Canadian Security Magazine

Features Opinion
Take your new system to the limit

Last month in this space I gave some advice to consider before buying a security system. I’m the first to recognize that it is easy to say, but can be difficult to actually do. In this issue I will present a list of criteria developed by some really smart people that I worked with at Brookfield Properties.


July 27, 2010
By Canadian Security

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The criteria presented here are in no particular order, and it is really up to the person working their way through them to determine how much weight they should attach to each one. The results of a threat and risk assessment should help you decide.

The first on the list is “operational” consideration. Regardless of the system or product you are purchasing, serious consideration needs to be given to its daily usage. What is the system’s compatibility with industry standards? Is it a unique product where the most basic parts have to be ordered in special, take six months to manufacture, are unusually expensive, hard to get, difficult to make? Does it come with options, add-ons, special programming, or any extra requirements? Does it have architectural flexibility, meaning can it interface with other products? Are you getting a product that is an operational nightmare that will have your staff pulling their hair out or quitting in frustration? Do you know the answers to these questions or are you just crossing your fingers and hoping for the best?

The second item on the list is “functional” consideration. Does the system do what the company literature says it does? Have you sat through a demonstration or did you get an opportunity to test it out in real-world conditions? Did your staff get a chance to try it? Does it meet the needs of the site, complex, or the people who require it? Does it work? Is dealer training available? Are you going to have to fly in a specialist if you run into problems, with six months advance notice, working on the vendor’s time frame and not yours? Will they train your staff, locally, or will you have to fly them somewhere? Will they need a PhD in electrical engineering and computer science to understand the training? How much will the training cost?

Next, does the system or product actually provide security solutions? For example, if you are considering purchasing a lock and key system, are the keys difficult to copy and if so, how difficult? How much effort would it require to get past the lock? Does it actually work to the level promised? A couple of years ago, my department was looking at a number of laptop theft prevention devices. One product in particular was promised to provide a particular level of security. One of my staff tested it out, and using a couple of screwdrivers and some twisting and leverage, he bypassed the security mechanism in about 10 seconds. Needless to say, we sent it back and got a refund. My advice is to test the stuff out. Wreck something if you have to. This is all part of the due diligence process.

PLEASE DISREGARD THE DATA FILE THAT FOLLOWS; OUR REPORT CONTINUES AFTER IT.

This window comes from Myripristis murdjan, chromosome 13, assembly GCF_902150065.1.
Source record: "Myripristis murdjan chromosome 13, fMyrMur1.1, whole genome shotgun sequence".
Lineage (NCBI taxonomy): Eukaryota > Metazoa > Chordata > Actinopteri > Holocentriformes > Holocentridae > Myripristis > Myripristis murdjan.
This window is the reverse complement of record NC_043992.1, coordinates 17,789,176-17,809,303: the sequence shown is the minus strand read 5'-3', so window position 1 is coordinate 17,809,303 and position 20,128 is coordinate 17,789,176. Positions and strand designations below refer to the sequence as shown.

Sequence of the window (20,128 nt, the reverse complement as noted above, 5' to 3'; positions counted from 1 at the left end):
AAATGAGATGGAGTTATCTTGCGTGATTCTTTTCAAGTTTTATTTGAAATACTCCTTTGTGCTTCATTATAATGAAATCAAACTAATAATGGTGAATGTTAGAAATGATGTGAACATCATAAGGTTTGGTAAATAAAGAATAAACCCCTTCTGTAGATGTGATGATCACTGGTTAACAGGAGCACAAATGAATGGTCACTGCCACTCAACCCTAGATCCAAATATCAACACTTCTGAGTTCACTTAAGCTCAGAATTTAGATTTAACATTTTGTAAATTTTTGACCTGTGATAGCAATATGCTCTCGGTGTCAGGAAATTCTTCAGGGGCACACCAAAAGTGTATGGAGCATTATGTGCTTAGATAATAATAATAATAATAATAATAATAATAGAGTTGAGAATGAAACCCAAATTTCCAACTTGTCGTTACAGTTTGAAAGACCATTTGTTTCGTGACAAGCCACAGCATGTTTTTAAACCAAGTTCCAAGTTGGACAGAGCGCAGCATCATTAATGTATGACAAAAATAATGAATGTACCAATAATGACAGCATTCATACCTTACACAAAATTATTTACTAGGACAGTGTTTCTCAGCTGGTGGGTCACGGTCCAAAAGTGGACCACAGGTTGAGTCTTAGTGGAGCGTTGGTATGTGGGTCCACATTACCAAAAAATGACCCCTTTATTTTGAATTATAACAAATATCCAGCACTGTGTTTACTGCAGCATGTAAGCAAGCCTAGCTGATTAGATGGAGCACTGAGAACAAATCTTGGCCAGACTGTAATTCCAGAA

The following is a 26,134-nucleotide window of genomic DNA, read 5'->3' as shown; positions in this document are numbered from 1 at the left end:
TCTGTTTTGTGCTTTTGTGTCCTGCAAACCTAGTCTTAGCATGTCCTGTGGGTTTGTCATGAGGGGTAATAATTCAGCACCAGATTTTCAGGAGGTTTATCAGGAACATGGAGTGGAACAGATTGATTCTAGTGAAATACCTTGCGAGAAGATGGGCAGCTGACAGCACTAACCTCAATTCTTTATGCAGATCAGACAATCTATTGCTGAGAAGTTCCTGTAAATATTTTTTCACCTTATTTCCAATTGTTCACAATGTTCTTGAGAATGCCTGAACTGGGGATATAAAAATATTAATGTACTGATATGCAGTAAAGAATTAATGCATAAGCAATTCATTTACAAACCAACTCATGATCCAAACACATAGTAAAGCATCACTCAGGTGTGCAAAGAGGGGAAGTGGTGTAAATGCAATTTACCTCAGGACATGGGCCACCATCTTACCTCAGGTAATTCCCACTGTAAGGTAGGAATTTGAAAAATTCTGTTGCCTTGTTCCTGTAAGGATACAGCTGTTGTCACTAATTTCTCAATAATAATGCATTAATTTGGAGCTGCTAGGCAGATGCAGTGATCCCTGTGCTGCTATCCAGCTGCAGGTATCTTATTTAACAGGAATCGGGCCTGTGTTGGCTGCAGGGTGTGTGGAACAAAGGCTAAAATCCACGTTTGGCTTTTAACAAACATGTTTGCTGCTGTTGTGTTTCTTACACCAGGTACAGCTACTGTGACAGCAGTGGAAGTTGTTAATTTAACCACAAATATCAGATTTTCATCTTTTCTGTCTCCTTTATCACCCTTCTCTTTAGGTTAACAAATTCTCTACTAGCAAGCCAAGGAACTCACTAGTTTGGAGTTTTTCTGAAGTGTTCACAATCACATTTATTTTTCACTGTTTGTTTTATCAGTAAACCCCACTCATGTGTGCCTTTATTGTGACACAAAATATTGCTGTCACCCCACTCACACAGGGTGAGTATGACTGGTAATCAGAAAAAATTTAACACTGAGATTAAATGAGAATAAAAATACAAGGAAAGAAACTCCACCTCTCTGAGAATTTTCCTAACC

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We have destroyed drill bits, taken a hammer to a product, tried to crash systems, and generally had fun testing products out. Needless to say, we have learned a lot. What I learned more than anything is never believe anything unless I see if for myself. As Ronald Reagan used to say, “trust but verify.”

The next item on the list is related to your IT department. If it is a technology-based system, have your IT people check it to make sure it meets their needs or standards. There is nothing worse than determining whether something is going to work for you only to have IT put a hold on it because no one asked them about it going on the corporate server.

Service and support comes next. Are there multiple vendor sources, integrators and/or suppliers? What is their market presence and product longevity? What is the relationship between the manufacturer and distributor? I have found out the hard way that, at times, this relationship is in a downward spiral, and as the end-user, we got stuck in the middle. Is there one company in a thousand kilometres that is capable of servicing your needs or 10 in the city? Do they own 10 per cent of the market or 90 per cent, and if they own 90 per cent, do they have the technical support to help you when you need it? Are you one of a thousand clients, their only client or their main client? You have to decide what you are comfortable with. If you don’t mind being one in a thousand, then that is fine. If you like being their only client because you believe they will put more effort into serving your needs, that is OK.

As far as product longevity goes, is the system you are looking to buy ending its expected life cycle? In six months, or a few years from now, will you be expected to install expensive upgrades? Is your site going to be a beta test site?

The final category to consider is cost — what are the initial purchase costs? What about upgrades, replacements, parts, warranty, time and material? If the system or product you are buying is expected to last a certain number of years, have you budgeted operational considerations for its entire life expectancy?

Making a decision can be difficult and filled with apprehension. Remember, as the end-user, you must complete your due diligence on behalf of your organization.

Glen Kitteringham, M.Sc., CPP, F.SyI. is President of Kitteringham Security Group.


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